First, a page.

Boris Vasilevich Eduards — Russian painter, graphic artist, sculptor. Born on May 27, 1860 in Odessa. A descendant of English merchants, who settled in Russia in the beginning of the XIXth century. His Father William Osipovich Edwards owned ships and skinner in Odessa, sold English goods. His business was ruined in the late 1860s and the family lived in poverty.
Boris Eduards studied at the Odessa drawing school under the sculptor L. D. Iorini in 1876-1881. He was awarded with four promotional medals during the period of learning. Entered the sculpture Department of the St. Petersburg Academy of Arts in 1881, but soon left it due to poor health. Returned to Odessa by the end of 1882 and continued self-studying sculpture. Received the title of class artist of the 3rd degree for the works presented at the annual exhibition at St. Petersburg Academy of Arts in 1888. Later he taught drawing in Odessa public schools.
Edwards executed his early sculptures in plaster and clay. Later he carved them in marble. Interested in bronze casting, the sculptor worked at casting factories in France and Italy preserving incognito in 1889-1890. Upon returning to Odessa, he organized his own workshop (factory) of art casting in Sophievskiy lane.
Performed genre sculptures: "Katerina" (based on the poem of T. G. Shevchenko, 1885), "Unexpected News" (1887), "Life is Sad" (based on the poem of I. S. Nikitin, 1887), portrait bust of a boy in a cocked hat "Shurka", (1890); portraits of the art historian N. P. Kondakov, the pianist A. N. Esipova, painter R. G. Sudkovsky, sculptor L. D. Iorini (1898), writers V. M. Doroshevich and I. A. Bunin, biologist Louis Pasteur, etc. the Sculpture "Glory to God in the Highest" (1895, was acquired by the Emperor for the Russian Museum). Many of his early sculptures were created in plaster, and later he carved then in marble.
The first personal exhibition was organized in Odessa in 1885, private exhibition in London in 1887. Participated in academic exhibitions in St. Petersburg (beginning from 1888) and ASRA shows (Association of South Russian Artists) in Odessa. A retrospective exhibition, dedicated to the 15th anniversary of his creative activity, was held in the garden on the Primorsky Boulevard in Odessa in 1899.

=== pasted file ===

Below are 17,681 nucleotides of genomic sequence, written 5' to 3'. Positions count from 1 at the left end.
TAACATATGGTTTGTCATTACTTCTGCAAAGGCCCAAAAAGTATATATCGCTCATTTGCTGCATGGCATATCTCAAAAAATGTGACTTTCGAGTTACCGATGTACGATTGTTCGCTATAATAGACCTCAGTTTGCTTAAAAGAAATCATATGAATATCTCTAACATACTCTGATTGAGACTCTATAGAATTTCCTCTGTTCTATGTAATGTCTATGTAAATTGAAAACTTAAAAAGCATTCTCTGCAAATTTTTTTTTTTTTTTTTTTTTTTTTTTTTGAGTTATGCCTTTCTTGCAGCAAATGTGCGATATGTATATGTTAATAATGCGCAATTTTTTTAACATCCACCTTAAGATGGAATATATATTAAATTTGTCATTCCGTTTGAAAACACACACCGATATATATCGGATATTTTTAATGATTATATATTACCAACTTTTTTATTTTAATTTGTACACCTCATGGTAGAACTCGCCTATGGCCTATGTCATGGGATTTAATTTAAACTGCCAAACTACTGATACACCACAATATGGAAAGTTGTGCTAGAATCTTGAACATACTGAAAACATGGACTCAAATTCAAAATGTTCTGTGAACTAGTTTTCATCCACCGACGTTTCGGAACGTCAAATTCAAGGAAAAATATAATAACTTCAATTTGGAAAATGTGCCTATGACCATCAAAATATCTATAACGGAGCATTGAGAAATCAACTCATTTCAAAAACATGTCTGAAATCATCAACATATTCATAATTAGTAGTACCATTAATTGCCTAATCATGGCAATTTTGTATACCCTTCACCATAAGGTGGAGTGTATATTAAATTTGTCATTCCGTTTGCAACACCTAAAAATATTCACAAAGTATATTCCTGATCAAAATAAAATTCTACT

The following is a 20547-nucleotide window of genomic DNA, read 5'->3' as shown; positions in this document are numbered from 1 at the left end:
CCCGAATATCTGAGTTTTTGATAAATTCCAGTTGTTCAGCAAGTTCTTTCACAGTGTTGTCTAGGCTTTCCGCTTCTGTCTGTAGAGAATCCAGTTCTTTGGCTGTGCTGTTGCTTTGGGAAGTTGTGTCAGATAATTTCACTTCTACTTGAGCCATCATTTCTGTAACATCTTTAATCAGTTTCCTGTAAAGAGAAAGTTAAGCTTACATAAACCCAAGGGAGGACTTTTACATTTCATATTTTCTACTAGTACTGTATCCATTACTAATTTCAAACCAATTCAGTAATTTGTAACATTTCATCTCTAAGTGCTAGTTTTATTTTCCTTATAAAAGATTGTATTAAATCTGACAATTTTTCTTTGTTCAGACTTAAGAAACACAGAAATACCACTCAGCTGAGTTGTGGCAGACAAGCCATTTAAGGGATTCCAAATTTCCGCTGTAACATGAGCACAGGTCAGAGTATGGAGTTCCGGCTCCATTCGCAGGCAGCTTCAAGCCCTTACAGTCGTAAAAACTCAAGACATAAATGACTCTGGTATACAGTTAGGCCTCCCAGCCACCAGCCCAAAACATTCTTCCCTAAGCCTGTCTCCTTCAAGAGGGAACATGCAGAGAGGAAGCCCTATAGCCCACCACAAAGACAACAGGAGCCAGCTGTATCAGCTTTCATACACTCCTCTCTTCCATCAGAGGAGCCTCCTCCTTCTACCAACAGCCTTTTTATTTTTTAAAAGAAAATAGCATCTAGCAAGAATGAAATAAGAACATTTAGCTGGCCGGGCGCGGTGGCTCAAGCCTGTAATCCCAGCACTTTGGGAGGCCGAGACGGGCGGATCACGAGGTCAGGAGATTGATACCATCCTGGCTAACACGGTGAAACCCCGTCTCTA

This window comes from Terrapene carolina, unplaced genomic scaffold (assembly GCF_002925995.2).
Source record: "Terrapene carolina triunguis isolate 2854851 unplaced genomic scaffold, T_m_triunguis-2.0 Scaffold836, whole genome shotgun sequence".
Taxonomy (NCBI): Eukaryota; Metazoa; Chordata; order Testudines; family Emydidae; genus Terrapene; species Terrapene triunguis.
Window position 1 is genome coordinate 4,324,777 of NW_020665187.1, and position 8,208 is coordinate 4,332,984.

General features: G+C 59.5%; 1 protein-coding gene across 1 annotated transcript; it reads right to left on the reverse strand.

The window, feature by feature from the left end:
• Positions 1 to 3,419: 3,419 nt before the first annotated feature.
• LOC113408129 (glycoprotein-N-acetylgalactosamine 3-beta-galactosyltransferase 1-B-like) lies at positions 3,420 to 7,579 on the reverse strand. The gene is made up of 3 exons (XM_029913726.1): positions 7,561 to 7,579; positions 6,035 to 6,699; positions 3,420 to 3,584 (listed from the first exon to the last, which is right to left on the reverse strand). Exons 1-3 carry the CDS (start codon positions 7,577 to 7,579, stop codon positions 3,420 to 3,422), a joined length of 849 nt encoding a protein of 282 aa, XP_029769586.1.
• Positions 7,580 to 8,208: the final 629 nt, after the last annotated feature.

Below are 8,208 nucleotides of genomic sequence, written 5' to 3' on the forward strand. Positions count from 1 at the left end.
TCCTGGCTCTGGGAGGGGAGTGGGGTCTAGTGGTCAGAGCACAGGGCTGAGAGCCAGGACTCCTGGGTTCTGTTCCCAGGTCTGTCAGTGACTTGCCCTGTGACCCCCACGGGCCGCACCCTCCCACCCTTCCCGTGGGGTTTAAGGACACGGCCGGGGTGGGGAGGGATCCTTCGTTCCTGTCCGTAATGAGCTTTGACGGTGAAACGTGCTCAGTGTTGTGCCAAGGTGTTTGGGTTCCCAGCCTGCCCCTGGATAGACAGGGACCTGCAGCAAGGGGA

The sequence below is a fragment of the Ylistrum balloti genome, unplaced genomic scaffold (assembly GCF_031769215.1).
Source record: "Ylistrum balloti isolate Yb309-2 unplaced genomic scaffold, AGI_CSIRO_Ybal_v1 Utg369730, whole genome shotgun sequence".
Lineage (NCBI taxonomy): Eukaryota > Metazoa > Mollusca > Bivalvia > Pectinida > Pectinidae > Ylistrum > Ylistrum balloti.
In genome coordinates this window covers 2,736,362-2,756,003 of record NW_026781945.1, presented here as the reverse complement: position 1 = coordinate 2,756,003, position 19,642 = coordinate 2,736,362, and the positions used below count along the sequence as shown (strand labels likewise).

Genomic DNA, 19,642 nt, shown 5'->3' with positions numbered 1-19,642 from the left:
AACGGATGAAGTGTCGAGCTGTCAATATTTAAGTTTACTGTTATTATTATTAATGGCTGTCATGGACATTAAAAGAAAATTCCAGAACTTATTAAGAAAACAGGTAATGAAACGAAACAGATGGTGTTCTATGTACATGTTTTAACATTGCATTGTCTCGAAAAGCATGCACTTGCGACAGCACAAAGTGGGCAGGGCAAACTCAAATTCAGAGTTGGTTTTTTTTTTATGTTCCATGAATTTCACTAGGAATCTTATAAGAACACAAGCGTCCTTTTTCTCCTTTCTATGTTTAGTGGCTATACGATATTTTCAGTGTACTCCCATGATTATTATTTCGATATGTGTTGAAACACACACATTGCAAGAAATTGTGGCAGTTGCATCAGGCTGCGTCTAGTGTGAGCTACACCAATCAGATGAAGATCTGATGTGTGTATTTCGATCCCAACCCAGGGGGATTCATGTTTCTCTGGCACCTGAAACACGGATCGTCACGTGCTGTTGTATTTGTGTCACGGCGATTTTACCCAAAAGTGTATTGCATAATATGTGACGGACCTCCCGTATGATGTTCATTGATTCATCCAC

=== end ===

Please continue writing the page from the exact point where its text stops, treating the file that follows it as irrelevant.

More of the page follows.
Was mainly occupied in monumental sculpture in 1900-1910s. Performed bronze ornaments (trophies and banners) for the Navy Museum and the tombs of Admirals in the St Vladimir Cathedral in Sevastopol (1893-1905). He created monuments for: engineer Alexander Pol in Krivoy Rog, the slavist V. G. Grigorovich in Elizavetgrad (now Kirovograd), doctor E. S. Andreevskiy near Odessa, Ekaterina II in Ekaterinodar (now Krasnodar) and Odessa ( the casting was kept in the yard of the Odessa Museum of Local Lore, History and Economy, was restored in 2007), to Peter I in Taganrog, busts of N. V. Gogol and A. S. Pushkin in Kharkov, to architect Aleksander Bernardazzi near the Grand staircase of the Broker’s Board building, the obelisk to Bogdan Khmelnitsky in the fortress Kodak. After the Great October revolution in 1919, he immigrated to Malta, a colony of Great Britain. Executed private orders, performing all nasty job himself. Created marble medallions ( portrait of lawyer Nevard, Princess O. Vyazemskaya, Princess, Dadeshkeliani, Princess D. Chudnaya, etc.), busts (of Princess O, Vyazemskaya, Madame Biada, Malta Governor-General Field-Marshal Herbert Plümer), tombstones, sculptural groups, sculptures for churches. Created a very successful sculpture "Girl in an Arm-Chair" (Museum of fine arts in La Valletta), which was repeatedly replicated. The author of the monument in honor of the Maltese revolt heroes against the British troops in 1919 (Sette Giugno). Participated in the annual exhibitions of Maltese artists (1921-1923), sent some works for the Colonial exhibition (1923) in London with the assistance of the collector and patron M. V. Brajkevich.
Died on February 12, 1924, buried in Malta.